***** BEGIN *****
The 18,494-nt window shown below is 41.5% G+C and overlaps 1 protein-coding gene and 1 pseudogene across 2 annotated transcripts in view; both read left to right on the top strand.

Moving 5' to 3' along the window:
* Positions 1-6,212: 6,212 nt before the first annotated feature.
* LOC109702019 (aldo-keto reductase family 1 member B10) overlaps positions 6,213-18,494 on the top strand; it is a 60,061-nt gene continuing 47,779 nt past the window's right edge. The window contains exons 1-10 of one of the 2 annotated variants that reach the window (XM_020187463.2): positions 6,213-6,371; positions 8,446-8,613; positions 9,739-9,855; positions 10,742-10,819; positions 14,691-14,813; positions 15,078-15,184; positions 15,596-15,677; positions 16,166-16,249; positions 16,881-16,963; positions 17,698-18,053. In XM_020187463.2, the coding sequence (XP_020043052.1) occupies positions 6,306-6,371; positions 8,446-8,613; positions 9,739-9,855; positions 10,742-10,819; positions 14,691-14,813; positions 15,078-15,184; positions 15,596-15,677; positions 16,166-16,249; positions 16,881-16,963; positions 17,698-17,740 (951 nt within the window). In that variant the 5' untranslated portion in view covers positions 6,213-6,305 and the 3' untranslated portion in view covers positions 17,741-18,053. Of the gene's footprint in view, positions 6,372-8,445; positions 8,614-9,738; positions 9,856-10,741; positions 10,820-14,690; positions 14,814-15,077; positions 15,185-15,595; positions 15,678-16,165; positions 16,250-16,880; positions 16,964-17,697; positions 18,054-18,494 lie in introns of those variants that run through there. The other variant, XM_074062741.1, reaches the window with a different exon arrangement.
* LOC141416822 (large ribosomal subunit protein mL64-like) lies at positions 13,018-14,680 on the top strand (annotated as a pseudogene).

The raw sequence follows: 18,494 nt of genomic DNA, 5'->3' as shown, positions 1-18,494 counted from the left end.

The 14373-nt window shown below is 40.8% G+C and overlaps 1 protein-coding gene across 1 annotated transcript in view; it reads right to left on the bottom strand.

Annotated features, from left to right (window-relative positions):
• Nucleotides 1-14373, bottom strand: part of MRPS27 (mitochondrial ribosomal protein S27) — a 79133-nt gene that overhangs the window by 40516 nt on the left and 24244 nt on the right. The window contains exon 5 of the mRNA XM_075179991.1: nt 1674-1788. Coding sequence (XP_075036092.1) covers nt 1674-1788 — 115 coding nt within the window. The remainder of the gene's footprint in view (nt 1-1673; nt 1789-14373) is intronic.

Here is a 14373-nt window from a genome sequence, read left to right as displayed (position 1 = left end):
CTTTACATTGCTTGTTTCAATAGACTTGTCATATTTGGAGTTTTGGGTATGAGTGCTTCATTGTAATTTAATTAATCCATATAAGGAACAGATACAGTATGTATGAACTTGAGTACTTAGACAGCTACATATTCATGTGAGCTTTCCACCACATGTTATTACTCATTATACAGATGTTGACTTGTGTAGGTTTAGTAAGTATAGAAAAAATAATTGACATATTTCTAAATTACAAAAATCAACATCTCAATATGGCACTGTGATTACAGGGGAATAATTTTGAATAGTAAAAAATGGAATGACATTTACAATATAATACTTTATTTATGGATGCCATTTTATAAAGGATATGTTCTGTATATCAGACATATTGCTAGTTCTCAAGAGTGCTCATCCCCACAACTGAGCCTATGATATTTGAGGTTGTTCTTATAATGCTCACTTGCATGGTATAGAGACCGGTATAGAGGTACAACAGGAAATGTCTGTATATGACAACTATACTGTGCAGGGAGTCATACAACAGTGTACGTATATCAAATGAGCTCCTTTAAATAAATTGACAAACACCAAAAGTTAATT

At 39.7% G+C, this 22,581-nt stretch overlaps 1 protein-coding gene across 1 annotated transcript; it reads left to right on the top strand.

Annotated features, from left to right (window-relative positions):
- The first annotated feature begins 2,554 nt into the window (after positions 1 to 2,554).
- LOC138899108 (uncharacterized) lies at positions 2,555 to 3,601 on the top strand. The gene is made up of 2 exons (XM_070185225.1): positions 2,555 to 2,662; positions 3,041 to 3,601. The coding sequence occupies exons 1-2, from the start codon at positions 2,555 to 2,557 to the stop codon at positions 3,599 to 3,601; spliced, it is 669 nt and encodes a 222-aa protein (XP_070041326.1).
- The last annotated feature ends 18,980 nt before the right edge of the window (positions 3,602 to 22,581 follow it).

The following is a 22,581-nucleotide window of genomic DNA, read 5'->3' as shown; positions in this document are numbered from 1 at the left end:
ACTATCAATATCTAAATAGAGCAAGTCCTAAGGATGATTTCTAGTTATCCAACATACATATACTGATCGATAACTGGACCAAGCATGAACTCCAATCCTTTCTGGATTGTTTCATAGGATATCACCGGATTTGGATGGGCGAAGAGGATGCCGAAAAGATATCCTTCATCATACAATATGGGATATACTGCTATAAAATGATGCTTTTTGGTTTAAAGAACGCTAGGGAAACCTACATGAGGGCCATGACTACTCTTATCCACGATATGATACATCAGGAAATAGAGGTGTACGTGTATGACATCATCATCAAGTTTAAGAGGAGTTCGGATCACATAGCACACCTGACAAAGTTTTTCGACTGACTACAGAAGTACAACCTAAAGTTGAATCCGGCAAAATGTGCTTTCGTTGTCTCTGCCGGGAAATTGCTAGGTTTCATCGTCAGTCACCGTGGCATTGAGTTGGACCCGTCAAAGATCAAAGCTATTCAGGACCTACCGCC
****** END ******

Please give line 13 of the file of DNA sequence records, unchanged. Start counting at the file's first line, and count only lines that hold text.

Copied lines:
Annotated features, from left to right (window-relative positions):